People invariably ask me why I run, and though I anticipate this question, I have yet to find a simple and satisfying answer. (For some reason, non-runners don’t seem to understand when I say I run because I love running. I don’t get it. It makes perfect sense to me). Sometimes I run because it keeps me healthy. Sometimes I run because it keeps me sane. Sometimes I run because my training schedule tells me to do so. I run for myriad and assorted reasons. But do I run for fun? That’s a different question.
I recently had a conversation with a fellow runner about running for fun (correct me if I’m remembering this conversation wrong!). He is working on a program in which he only runs if the run feels amazing. If it’s feels hard or even remotely hurts, he is supposed to stop running. We are both trying to recover from injuries and I am a big believer in the mind-body connection, so it makes sense to me that if my head and heart don’t feel like running then my body shouldn’t be running. The difficulty of this concept is that runners are runners, and incredibly stubborn. Once I get out on a run, I have to finish my planned miles regardless of how terrible (or wonderful) I feel. He said the only way he manages to stop without completing the whole run is by having someone else tell him that he needs to stop. Accountability for the win!
To me, running for fun means running without all the distractions of pace, mileage, PRs, and surreptitiously but constantly comparing those stats with other runners. Running with no other purpose than to be out on a run. Recovering this perspective is important to me right now for two rather significant reasons: to avoid further injury and to accept less than PR performances at races. Forcing myself into this perspective, however, is like having a drill sergeant as a meditation instructor: “You! Will! Enjoy! This! Run!” The more I try to orient myself toward the “fun run” mindset, the more I create my own obstacles to adopting this perspective.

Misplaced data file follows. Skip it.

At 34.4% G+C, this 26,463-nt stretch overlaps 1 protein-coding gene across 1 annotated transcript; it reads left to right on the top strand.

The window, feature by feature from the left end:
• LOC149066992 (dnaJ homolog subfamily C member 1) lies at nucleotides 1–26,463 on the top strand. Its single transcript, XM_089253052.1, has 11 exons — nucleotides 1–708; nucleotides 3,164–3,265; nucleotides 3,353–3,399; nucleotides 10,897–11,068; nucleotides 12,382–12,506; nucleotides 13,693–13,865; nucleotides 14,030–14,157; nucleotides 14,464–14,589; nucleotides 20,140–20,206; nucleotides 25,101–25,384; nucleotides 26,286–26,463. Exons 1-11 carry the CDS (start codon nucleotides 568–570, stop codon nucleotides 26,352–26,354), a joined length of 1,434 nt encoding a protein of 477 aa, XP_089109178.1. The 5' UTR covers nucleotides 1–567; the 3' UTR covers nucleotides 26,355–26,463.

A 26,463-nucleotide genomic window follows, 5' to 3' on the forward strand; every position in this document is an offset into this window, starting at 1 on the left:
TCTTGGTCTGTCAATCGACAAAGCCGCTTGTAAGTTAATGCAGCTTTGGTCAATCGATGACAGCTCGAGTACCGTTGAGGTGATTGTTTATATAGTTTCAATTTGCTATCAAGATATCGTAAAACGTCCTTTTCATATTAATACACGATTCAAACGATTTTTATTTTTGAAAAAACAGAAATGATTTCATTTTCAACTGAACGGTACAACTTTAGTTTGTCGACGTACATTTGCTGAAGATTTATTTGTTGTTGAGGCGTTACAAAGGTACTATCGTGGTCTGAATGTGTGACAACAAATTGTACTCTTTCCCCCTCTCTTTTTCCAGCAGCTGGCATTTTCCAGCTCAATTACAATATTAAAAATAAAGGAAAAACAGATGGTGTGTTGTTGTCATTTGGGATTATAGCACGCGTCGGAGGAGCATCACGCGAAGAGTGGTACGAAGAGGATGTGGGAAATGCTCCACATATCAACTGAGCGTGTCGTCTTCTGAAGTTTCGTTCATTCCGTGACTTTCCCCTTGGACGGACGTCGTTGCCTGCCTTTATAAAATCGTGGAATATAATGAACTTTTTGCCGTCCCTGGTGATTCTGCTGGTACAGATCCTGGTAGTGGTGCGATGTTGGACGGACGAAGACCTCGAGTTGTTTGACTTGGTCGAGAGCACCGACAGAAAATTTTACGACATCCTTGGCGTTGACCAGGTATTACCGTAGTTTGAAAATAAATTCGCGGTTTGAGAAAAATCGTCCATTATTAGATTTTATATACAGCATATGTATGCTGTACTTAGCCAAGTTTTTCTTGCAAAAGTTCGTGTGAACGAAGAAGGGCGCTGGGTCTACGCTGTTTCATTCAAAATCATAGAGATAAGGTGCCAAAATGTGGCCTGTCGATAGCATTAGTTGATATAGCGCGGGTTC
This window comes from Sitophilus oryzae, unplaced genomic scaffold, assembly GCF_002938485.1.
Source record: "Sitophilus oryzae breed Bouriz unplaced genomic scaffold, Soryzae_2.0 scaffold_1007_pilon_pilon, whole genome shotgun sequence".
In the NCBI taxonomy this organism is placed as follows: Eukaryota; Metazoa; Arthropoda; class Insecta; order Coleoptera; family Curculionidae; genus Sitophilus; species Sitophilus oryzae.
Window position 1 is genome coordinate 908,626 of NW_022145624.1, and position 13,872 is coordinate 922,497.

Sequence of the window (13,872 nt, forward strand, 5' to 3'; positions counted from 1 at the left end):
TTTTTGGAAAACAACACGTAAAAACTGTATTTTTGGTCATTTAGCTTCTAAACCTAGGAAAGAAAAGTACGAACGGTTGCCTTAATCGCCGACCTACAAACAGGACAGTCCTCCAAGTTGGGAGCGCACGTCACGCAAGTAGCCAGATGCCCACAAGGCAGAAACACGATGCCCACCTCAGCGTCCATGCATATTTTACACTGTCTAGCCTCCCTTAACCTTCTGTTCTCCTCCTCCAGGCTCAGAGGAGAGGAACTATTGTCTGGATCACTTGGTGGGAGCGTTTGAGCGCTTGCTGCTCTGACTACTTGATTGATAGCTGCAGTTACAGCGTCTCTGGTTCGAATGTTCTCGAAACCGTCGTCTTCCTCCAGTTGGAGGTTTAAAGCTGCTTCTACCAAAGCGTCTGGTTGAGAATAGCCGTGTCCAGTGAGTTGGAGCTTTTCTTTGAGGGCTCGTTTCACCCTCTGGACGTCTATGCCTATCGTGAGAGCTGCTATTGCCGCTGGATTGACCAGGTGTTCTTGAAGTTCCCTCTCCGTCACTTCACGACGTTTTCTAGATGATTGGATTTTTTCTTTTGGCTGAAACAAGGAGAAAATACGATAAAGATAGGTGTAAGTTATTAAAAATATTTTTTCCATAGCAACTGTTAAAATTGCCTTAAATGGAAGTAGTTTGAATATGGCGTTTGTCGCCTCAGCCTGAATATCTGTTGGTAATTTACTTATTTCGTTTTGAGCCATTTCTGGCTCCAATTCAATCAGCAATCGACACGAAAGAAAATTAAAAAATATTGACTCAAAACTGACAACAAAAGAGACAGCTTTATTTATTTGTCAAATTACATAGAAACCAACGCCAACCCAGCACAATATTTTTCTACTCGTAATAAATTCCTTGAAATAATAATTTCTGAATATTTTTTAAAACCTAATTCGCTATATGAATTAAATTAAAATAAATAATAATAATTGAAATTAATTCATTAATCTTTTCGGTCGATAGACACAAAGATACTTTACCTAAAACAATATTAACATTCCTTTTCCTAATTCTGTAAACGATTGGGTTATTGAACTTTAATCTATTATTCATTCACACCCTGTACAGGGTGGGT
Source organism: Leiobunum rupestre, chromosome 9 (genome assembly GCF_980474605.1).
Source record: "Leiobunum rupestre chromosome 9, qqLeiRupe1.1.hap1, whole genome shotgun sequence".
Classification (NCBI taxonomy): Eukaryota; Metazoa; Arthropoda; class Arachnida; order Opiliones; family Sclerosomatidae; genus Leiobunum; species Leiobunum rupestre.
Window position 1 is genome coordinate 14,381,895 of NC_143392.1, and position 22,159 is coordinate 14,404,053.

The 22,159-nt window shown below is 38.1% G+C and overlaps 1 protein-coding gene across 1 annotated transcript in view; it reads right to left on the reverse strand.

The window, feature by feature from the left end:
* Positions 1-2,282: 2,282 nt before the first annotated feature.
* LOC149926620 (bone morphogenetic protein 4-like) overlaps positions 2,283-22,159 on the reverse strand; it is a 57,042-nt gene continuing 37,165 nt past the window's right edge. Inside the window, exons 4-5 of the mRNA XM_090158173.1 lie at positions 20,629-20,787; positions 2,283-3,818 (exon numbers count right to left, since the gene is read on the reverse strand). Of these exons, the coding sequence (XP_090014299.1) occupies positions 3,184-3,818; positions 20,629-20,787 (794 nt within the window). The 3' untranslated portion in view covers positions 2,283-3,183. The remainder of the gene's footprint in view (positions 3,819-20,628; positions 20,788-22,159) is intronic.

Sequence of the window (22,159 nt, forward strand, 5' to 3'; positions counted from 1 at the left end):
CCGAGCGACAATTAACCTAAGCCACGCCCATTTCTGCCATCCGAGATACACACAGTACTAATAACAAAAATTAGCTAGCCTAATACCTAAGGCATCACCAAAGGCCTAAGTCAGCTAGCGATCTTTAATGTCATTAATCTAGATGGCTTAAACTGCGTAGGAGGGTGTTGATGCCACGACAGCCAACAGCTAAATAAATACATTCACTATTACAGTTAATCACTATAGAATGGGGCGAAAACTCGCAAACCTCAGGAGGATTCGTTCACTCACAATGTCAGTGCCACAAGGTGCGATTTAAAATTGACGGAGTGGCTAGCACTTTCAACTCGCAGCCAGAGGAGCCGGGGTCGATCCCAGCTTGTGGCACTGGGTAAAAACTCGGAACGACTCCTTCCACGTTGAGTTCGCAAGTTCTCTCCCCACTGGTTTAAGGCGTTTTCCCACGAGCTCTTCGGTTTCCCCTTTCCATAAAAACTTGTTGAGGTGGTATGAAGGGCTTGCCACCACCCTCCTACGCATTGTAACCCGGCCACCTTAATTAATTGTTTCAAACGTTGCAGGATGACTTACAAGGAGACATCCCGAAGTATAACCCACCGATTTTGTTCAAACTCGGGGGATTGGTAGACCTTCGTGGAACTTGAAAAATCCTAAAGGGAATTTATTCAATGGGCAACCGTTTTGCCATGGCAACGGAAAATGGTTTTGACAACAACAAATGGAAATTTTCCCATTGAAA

I’ve had some moments, though. Some miles, or minutes, or brief stretches that were easy, effortless, and quite enjoyable. And maybe it’ll happen a couple times during the same run. It happens frequently enough to keep me coming back. My next task is to get that feeling to stick around for all the miles instead of just some of the miles.